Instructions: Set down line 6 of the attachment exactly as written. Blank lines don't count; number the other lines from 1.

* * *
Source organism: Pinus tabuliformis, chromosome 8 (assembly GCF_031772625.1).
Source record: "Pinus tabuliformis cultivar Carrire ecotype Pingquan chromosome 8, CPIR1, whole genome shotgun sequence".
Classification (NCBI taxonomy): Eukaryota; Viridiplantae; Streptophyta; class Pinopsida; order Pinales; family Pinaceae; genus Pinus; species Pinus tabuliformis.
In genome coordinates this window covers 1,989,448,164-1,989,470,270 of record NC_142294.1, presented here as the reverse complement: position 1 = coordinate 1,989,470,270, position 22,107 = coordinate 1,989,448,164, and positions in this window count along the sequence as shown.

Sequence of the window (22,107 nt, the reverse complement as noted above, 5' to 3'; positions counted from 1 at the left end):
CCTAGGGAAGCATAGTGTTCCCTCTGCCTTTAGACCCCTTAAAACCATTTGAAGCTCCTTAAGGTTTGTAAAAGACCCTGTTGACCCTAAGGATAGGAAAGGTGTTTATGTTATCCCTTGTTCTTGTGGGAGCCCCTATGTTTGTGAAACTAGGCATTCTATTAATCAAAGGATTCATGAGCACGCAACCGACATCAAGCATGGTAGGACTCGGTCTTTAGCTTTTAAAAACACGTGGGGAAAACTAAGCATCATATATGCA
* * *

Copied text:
CCTAGGGAAGCATAGTGTTCCCTCTGCCTTTAGACCCCTTAAAACCATTTGAAGCTCCTTAAGGTTTGTAAAAGACCCTGTTGACCCTAAGGATAGGAAAGGTGTTTATGTTATCCCTTGTTCTTGTGGGAGCCCCTATGTTTGTGAAACTAGGCATTCTATTAATCAAAGGATTCATGAGCACGCAACCGACATCAAGCATGGTAGGACTCGGTCTTTAGCTTTTAAAAACACGTGGGGAAAACTAAGCATCATATATGCA